Why It’s Always Better to Plan Ahead

Two stories of two people who managed their personal lives very differently illustrate the enormous difference that can happen for those who refuse to prepare themselves and their families for the events that often accompany aging. As an article from Sedona Red Rock News titled “Plan ahead in case of sudden sickness or death” makes clear, the value of advance planning becomes very clear. One man, let’s call him Ben, has been married for 47 years and he’s always overseen the family finances. He has a stroke and can’t walk or talk. His wife Shirley is overwhelmed with worry about her husband’s illness. Making matters worse, she doesn’t know what bills need to be paid or when they are due.

On the other side of town is Louise. At 80, she fell in her own kitchen and broke her hip, a common injury for the elderly. After a week in the hospital, she spent two months in a rehabilitation nursing home. Her son lives on the other side of the country, but he was able to pay her bills and handle all the Medicare issues. Several years ago, Louise and her son had planned what he should do in case she had a health crisis.

More good planning on Louise’s part: all her important papers were organized and put into one place, and she told her son where they could be found. She also shared with him the name of her attorney, a list of people to contact at her bank, primary physician’s office, financial advisor, and insurance agent. She also made sure her son had copies of her Medicare and any other health insurance information. Her son’s name was added to her checking account and to the safe deposit box at the bank. And she made sure to have a legal document prepared so her son could talk with her doctors about her health and any health insurance matters.

And then there’s Ben. He always handled everything and wouldn’t let anyone else get involved. Only Ben knew the whereabouts of his life insurance policy, the title to his car, and the deed to the house. Ben never expected that someone else would need to know these things. Shirley has a tough job ahead of her. There are many steps involved in getting ready for an emergency, but as you can see, this is a necessary task to start and finish.

First, gather up all your important information. That includes your full legal name, Social Security number, birth certificate, marriage certificate, divorce papers, citizenship or adoption papers, information on employers, any military service information, phone numbers for close friends, relatives, doctors, estate planning attorney, financial advisor, CPA, and any other professionals.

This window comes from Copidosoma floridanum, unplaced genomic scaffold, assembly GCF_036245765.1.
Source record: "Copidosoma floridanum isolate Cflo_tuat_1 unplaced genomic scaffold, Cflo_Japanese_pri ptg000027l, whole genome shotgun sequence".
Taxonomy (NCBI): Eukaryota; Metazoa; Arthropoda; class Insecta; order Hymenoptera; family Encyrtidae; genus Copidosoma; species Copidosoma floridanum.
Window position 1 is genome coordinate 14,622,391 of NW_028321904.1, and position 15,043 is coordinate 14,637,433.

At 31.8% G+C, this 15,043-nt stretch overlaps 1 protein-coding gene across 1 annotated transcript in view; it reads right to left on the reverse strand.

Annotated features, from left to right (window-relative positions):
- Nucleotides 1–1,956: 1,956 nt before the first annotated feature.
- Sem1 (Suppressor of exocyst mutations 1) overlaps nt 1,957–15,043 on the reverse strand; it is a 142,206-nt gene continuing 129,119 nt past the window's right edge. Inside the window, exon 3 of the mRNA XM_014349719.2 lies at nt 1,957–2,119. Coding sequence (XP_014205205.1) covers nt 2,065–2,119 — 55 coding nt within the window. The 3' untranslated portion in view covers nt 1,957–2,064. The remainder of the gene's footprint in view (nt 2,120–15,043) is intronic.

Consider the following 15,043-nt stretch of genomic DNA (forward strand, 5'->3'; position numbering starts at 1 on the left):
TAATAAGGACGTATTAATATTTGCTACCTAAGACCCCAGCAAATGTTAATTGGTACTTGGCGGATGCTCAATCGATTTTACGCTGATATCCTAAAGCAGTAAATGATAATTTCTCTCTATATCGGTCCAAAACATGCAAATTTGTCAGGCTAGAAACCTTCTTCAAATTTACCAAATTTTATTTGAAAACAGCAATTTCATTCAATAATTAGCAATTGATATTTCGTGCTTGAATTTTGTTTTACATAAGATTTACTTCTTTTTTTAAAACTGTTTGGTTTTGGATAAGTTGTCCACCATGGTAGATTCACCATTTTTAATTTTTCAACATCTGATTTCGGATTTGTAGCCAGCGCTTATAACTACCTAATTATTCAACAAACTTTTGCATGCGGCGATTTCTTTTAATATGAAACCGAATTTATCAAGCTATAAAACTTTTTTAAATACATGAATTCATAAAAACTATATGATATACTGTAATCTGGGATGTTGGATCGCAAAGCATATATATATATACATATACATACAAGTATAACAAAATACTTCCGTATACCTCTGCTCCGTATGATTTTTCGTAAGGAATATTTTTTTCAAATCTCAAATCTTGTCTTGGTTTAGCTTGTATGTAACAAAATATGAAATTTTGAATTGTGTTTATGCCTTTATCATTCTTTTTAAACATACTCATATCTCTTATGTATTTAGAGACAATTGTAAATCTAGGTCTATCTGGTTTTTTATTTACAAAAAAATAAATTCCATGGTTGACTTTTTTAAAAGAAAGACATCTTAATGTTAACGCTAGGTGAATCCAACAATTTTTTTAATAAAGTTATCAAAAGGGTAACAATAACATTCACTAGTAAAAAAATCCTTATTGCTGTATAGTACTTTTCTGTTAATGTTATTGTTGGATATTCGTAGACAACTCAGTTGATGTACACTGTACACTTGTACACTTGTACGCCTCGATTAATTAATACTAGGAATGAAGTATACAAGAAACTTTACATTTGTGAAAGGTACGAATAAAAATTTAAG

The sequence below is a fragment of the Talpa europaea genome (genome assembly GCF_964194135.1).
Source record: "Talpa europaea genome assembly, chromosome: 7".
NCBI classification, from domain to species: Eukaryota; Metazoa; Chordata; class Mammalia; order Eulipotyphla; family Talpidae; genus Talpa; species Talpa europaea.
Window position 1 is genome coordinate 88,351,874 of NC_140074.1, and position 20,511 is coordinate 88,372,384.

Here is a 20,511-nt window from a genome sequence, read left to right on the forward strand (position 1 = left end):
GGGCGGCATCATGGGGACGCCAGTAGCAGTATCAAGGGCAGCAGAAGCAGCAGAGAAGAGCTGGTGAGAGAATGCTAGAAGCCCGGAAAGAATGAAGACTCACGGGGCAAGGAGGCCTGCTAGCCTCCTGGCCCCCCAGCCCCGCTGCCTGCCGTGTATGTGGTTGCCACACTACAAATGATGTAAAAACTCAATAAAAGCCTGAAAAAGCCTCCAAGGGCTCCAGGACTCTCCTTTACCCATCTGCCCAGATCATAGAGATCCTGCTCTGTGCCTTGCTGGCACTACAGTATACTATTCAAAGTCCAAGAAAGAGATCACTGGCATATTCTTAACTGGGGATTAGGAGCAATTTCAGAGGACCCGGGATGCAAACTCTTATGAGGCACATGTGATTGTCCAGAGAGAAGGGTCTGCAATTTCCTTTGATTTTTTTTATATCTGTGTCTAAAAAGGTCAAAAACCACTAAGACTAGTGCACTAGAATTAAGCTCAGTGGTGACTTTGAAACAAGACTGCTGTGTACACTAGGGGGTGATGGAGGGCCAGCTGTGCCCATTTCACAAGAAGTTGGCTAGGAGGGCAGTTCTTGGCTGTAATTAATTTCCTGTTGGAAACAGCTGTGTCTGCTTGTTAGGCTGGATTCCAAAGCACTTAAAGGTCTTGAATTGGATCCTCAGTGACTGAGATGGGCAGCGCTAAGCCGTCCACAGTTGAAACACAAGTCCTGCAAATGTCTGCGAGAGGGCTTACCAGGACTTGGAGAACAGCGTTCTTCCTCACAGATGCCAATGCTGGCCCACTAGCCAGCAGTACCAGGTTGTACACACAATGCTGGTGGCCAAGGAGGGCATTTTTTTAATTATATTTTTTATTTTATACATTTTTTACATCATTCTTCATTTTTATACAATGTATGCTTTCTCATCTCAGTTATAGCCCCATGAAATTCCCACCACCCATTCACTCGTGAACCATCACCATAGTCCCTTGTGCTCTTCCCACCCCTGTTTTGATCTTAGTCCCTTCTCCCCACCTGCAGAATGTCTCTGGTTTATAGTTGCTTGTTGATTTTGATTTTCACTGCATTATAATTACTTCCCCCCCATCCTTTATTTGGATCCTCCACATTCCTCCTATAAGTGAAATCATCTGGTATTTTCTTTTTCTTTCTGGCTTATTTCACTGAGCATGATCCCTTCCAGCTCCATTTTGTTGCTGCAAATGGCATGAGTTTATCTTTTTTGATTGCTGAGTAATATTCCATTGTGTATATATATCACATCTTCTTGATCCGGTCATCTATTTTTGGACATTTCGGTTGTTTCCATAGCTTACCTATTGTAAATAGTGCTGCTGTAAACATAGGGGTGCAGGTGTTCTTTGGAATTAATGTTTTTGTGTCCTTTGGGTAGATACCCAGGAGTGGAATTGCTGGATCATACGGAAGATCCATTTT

Your will, power of attorney, health care power of attorney, living will and any directives should be stored in a secure location. Make sure at least two people know where they are located. Talk with your estate planning attorney to find out if they will store any documents on your behalf.

Financial records should be organized. That includes all your insurance policies, bank accounts, investment accounts, 401(k), or other retirement accounts, copies of the most recent tax returns, and any other information about your financial life.

Advance planning does take time, but not planning will create havoc for your family during a difficult time.

Call us (228) 460-5243 or email us at info@perklawgroup.com to find our how your estate planning attorney can help you.

Legal disclaimer: The information in this article is provided for information purposes only and should not be construed as legal advice. Your should not act or refrain from acting on the basis of any content included in this article or on our website (www.perklwagroup.com) without seeking legal or professional advice.

Reference: Sedona Red Rock News (July 9, 2019) “Plan ahead in case of sudden sickness or death”

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Your Will Isn’t the End of Your Estate Planning

Even if your financial life is pretty simple, you should have a will. However, there’s more work to be done. Assets must be properly titled, so that assets are distributed as intended upon death.

Forbes’ recent article, “For Estate Plan To Work As Intended, Assets Must Be Properly Titled” notes that with the exception of the choice of potential guardians for children, the most important function of a will is to make certain that the transfer of assets to beneficiaries is the way you intended.

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The Conversation You Need to Have with Your Parents
Woman with elderly mother on bench in park

The Conversation You Need to Have with Your Parents